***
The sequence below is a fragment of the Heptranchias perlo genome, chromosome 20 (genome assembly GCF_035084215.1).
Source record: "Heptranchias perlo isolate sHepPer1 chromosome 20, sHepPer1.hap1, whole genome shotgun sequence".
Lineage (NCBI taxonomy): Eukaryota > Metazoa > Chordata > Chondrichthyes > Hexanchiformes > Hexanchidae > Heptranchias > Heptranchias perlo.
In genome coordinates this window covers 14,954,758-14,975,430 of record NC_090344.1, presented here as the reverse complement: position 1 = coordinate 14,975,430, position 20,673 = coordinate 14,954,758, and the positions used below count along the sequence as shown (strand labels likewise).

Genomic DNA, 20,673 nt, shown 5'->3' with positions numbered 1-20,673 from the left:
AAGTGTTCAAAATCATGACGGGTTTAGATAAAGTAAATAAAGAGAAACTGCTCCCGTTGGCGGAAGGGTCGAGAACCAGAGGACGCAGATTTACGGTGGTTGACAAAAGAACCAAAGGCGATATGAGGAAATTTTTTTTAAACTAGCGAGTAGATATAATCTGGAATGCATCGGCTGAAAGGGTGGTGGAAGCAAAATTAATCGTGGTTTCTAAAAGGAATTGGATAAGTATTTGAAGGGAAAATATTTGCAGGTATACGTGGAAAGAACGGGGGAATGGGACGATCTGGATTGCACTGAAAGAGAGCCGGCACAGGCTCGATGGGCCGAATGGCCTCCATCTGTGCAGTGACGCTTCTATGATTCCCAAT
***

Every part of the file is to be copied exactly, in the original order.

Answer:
The sequence below is a fragment of the Heptranchias perlo genome, chromosome 20 (genome assembly GCF_035084215.1).
Source record: "Heptranchias perlo isolate sHepPer1 chromosome 20, sHepPer1.hap1, whole genome shotgun sequence".
Lineage (NCBI taxonomy): Eukaryota > Metazoa > Chordata > Chondrichthyes > Hexanchiformes > Hexanchidae > Heptranchias > Heptranchias perlo.
In genome coordinates this window covers 14,954,758-14,975,430 of record NC_090344.1, presented here as the reverse complement: position 1 = coordinate 14,975,430, position 20,673 = coordinate 14,954,758, and the positions used below count along the sequence as shown (strand labels likewise).

Genomic DNA, 20,673 nt, shown 5'->3' with positions numbered 1-20,673 from the left:
AAGTGTTCAAAATCATGACGGGTTTAGATAAAGTAAATAAAGAGAAACTGCTCCCGTTGGCGGAAGGGTCGAGAACCAGAGGACGCAGATTTACGGTGGTTGACAAAAGAACCAAAGGCGATATGAGGAAATTTTTTTTAAACTAGCGAGTAGATATAATCTGGAATGCATCGGCTGAAAGGGTGGTGGAAGCAAAATTAATCGTGGTTTCTAAAAGGAATTGGATAAGTATTTGAAGGGAAAATATTTGCAGGTATACGTGGAAAGAACGGGGGAATGGGACGATCTGGATTGCACTGAAAGAGAGCCGGCACAGGCTCGATGGGCCGAATGGCCTCCATCTGTGCAGTGACGCTTCTATGATTCCCAAT